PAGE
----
Credit-rating agencies do not make much distinction between an IVA and a bankruptcy case.
One of the biggest set backs with bankruptcy is that you may lose your assets – including your house – but the IVA process is different. You may have to give up some of the equity in your house, but you will not necessarily lose the roof over your head.
Bankruptcy is also public matter – legally, there are some people that must be informed, such as your bank. It will also be published in newspapers, so you will not be able to control who finds out. An IVA is a more private option. While your IVA will be published on the Insolvency Service Website, it will not be published in any newspapers.
But going bankrupt can take the pressure of creditors away from you. You are allowed to keep certain things, like household goods and a reasonable amount to live on. When the bankruptcy order is over, you can make a fresh start and the money you owe is usually written off. In many cases, this can be after only one year.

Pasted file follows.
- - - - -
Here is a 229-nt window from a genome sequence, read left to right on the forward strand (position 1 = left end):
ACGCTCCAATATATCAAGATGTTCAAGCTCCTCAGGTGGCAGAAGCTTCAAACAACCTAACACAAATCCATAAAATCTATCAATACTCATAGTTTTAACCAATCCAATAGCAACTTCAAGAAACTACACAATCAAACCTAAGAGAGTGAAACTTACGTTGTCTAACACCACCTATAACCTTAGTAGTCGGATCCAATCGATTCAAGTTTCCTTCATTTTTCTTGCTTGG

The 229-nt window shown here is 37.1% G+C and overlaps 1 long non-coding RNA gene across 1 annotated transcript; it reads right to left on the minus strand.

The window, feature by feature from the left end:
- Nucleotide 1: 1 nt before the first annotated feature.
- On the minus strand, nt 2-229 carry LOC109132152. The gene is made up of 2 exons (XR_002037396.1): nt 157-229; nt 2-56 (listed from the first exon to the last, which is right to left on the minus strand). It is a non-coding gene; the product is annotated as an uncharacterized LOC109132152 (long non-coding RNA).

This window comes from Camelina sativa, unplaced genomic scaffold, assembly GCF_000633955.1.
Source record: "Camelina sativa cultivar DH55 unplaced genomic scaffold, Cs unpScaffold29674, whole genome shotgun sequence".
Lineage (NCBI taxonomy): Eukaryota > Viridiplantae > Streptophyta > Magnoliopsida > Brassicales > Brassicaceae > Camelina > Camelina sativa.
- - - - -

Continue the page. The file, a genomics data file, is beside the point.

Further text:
The downside is that even when you are no longer bankrupt, you could have another order (called a “bankruptcy restrictions order”) made against you. These orders can be made if, for example, you took on debts knowing that you had no hope of paying them back. A bankruptcy restrictions order can last for 15 years and will make your financial affairs very restricted – even when you are no longer bankrupt, there are some debts such as court fines and student loans that will never be written off.
Remember that the set up costs of an IVA can be high and you may have to pay an upfront fee. You can also only take out an IVA if you can afford to repay some of your creditors – and if you don’t keep to the payments, you can be made bankrupt anyway.